With Netflix's (NASDAQ:NFLX) back to the wall -- facing stiff headwinds in the form of incoming competition with cutthroat pricing and weak momentum after a rare second-quarter subscriber miss -- the leading premium service held up surprisingly well after posting its third-quarter results shortly after Wednesday's market close. Netflix stock even initially jumped higher on the financial update, trading north of $300 for the first time in more than a month in Wednesday's after-hours trading.

The shocker here is that Netflix did fall short of its earlier subscriber forecast for the three months ending in September. It closed out the third quarter with 6.77 million more premium streaming accounts worldwide than it had when the period began. Netflix guidance was calling for 7 million net adds. This is the first time in years -- if ever -- that Netflix missed its own subscriber guidance in back-to-back quarters. Investors are apparently fine with that unfortunate milestone, but let's take a closer look to see why Wall Street is cool with Netflix's cracked crystal ball.

The cast of Netflix's original show Elite dressed up as bloodied prep school students.

The Netflix original show "Elite." Image source: Netflix.

1. This wasn't Q2 all over again

The previous quarter's miss was one for the ages. Netflix was targeting 5 million net additions for the second quarter, and it wound up growing its membership rolls only by 2.7 million.

A miss is a miss, of course. However, missing your goal by 46% the way Netflix did in the second quarter and just 3% this time around is a pretty big difference. The nearly 6.8 million global net additions to its streaming platform is comfortably ahead of the 6.1 million net adds it posted a year earlier for the same quarter.

2. The quality of the subscriber matters

The $5.245 billion in revenue that Netflix delivered in the third quarter is a rounding decision away from nailing the $5.25 billion that the online service operator was forecasting for the quarter in mid-July. The same price hike earlier this year that cooled down subscriber growth is also boosting how much money Netflix is collecting from its members.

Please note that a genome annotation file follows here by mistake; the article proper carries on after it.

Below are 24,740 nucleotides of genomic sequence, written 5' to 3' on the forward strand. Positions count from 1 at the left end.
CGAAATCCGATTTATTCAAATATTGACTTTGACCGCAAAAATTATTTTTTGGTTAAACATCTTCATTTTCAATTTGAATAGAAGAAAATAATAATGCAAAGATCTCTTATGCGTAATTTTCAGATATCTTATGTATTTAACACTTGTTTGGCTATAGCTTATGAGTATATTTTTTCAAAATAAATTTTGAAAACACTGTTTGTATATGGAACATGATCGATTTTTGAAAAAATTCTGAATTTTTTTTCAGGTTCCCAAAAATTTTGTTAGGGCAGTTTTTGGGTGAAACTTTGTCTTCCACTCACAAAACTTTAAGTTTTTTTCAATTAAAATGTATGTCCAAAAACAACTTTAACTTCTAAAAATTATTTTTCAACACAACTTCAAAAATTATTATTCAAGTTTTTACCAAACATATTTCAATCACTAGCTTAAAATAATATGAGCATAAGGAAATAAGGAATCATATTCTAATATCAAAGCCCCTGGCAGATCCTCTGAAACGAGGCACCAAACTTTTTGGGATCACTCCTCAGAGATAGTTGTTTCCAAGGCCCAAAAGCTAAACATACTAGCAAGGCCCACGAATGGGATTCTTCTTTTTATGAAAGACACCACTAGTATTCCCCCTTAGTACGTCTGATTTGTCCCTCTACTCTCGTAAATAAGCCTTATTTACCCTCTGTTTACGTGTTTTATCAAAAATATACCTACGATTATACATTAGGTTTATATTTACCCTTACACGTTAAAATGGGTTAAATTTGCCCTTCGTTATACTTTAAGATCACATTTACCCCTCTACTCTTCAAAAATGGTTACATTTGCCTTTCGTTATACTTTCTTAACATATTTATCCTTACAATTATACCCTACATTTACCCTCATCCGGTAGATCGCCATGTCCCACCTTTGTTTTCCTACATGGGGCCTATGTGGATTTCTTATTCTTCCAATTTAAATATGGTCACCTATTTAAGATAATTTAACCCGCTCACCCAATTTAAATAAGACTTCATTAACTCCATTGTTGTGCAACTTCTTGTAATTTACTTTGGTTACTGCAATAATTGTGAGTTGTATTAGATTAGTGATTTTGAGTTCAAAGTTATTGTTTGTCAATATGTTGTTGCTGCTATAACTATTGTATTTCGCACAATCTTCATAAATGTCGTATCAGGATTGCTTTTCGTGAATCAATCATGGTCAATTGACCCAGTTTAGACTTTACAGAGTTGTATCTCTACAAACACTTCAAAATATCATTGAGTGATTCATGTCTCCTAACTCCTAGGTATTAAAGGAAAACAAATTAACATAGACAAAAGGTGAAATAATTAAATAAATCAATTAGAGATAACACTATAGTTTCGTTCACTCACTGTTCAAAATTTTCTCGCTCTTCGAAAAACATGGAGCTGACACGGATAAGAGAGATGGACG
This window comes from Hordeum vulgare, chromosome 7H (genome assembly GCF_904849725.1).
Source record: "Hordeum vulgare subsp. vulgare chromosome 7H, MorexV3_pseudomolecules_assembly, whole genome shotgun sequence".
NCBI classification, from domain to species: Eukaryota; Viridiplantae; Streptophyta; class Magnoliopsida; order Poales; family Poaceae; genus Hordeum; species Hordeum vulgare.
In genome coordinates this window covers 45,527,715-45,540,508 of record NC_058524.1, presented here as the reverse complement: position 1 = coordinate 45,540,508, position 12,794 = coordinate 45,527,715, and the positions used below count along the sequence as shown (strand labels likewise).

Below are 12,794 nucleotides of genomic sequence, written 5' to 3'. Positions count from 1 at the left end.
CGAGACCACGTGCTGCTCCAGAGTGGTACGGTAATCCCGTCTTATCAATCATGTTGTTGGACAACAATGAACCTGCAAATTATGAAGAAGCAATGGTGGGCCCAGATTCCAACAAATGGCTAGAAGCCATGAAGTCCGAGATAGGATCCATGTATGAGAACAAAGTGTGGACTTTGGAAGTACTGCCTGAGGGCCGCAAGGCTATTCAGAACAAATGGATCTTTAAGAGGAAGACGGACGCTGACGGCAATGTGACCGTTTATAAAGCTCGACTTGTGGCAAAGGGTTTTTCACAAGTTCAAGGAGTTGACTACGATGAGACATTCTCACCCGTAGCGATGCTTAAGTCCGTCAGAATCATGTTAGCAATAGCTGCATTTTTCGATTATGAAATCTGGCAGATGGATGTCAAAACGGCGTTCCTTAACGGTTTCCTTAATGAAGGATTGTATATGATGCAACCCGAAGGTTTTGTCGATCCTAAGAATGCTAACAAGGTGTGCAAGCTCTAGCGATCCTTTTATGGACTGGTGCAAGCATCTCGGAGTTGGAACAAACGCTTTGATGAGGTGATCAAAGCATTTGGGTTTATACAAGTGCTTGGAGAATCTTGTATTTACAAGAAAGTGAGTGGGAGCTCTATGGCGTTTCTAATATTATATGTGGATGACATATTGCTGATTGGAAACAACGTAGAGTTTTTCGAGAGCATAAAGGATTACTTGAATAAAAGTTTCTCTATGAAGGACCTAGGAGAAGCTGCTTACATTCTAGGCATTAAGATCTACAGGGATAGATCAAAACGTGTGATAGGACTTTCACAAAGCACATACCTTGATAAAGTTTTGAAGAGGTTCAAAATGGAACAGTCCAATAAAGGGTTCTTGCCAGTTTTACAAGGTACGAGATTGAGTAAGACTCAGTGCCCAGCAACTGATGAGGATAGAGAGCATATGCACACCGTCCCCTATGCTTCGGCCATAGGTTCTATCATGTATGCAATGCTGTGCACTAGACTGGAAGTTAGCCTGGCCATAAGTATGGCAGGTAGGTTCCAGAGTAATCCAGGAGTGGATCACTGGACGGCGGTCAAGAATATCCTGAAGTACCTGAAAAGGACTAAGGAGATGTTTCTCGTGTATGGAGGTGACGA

Membership growth has slowed to a still-respectable 22% year-over-year uptick in streaming subscribers, but that's stacked on top of a 9% increase in average revenue per user to arrive at the 31% increase on the top line. Adjust for the foreign currency swings and the gains are even higher.

Customers paying more can work wonders for the bottom line with this scalable model, and we are seeing that this week with Netflix's operating profit more than doubling for the quarter. The $665 million in net income for the period blew away the $470 million that Netflix was modeling three months ago.

3. International growth lived up to its end of the bargain

The entirety of the subscriber shortfall came from its domestic operations, a segment that clearly felt the pinch earlier this year after seeing Netflix's most popular plan increase in price by $2 a month. Its international performance actually slightly exceeded its subscriber guidance.

This is good news because it shows that Netflix isn't losing steam internationally, where it's been generating more revenue than in the U.S. since the summer of last year. Even on the stateside front, the news isn't terrible. Netflix is growing its membership sequentially again after slipping on that front in the second quarter.

4. Starting lines matter

Netflix stock isn't the market darling it was when it peaked in June of last year. The shares are a third off of its all-time highs, and down 21% since announcing its poorly received second-quarter results just three months ago. A key to successful investing is identifying not only what stocks to buy but when to buy them.

Wall Street expectations were getting hosed down in recent weeks. Several analysts were lowering their price targets heading into Wednesday afternoon's earnings release. Even a ho-hum report would have been satisfying, and there was still plenty to like in Netflix's report once you got past the subscriber-miss headlines.